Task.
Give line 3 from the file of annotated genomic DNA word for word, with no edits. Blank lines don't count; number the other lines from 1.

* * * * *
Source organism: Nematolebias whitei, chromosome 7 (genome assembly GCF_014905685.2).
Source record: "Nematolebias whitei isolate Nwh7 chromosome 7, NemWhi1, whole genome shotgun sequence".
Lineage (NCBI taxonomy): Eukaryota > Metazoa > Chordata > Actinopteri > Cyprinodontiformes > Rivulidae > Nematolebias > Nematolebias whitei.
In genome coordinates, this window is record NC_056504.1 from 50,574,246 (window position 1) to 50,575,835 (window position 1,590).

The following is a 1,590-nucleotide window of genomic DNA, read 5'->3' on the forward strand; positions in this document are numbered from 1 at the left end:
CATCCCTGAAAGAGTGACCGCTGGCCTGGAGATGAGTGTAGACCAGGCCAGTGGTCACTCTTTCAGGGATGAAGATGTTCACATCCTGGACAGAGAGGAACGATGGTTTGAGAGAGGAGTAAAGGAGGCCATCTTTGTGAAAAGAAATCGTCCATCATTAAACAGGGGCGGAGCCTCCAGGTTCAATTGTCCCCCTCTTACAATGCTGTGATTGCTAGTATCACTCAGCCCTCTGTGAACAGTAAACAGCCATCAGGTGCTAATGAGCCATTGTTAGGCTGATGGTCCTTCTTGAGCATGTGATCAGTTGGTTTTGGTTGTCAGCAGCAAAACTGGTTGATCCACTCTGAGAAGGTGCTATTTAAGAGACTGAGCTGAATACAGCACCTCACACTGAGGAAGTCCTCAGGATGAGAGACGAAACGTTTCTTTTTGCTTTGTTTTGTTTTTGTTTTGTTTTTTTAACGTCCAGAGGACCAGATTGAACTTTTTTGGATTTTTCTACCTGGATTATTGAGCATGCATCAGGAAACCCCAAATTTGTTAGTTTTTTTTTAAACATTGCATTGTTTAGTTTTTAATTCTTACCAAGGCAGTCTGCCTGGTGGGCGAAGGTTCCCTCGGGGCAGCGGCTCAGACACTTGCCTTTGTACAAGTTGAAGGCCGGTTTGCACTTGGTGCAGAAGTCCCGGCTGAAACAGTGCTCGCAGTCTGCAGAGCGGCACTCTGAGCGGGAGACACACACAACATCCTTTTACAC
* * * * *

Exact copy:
Lineage (NCBI taxonomy): Eukaryota > Metazoa > Chordata > Actinopteri > Cyprinodontiformes > Rivulidae > Nematolebias > Nematolebias whitei.